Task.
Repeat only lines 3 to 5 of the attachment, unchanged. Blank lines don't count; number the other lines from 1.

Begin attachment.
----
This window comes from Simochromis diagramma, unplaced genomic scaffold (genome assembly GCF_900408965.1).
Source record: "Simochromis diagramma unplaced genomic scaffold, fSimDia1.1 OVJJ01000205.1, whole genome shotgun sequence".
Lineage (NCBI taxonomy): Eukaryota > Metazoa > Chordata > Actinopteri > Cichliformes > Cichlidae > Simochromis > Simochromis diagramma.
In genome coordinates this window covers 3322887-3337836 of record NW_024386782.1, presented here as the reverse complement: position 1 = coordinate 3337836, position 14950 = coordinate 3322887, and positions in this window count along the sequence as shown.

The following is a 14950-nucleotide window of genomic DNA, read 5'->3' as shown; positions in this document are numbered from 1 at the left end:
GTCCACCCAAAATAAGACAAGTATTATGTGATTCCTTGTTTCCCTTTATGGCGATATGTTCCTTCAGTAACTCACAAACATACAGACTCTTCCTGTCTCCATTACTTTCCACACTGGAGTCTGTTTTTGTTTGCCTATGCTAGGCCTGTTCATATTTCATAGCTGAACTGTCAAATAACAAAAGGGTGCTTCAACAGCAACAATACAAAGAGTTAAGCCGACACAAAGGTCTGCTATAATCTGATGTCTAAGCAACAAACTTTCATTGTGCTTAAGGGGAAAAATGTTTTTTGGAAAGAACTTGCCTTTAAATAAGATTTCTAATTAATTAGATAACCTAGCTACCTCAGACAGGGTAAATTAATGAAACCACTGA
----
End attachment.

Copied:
Lineage (NCBI taxonomy): Eukaryota > Metazoa > Chordata > Actinopteri > Cichliformes > Cichlidae > Simochromis > Simochromis diagramma.
In genome coordinates this window covers 3322887-3337836 of record NW_024386782.1, presented here as the reverse complement: position 1 = coordinate 3337836, position 14950 = coordinate 3322887, and positions in this window count along the sequence as shown.

The following is a 14950-nucleotide window of genomic DNA, read 5'->3' as shown; positions in this document are numbered from 1 at the left end: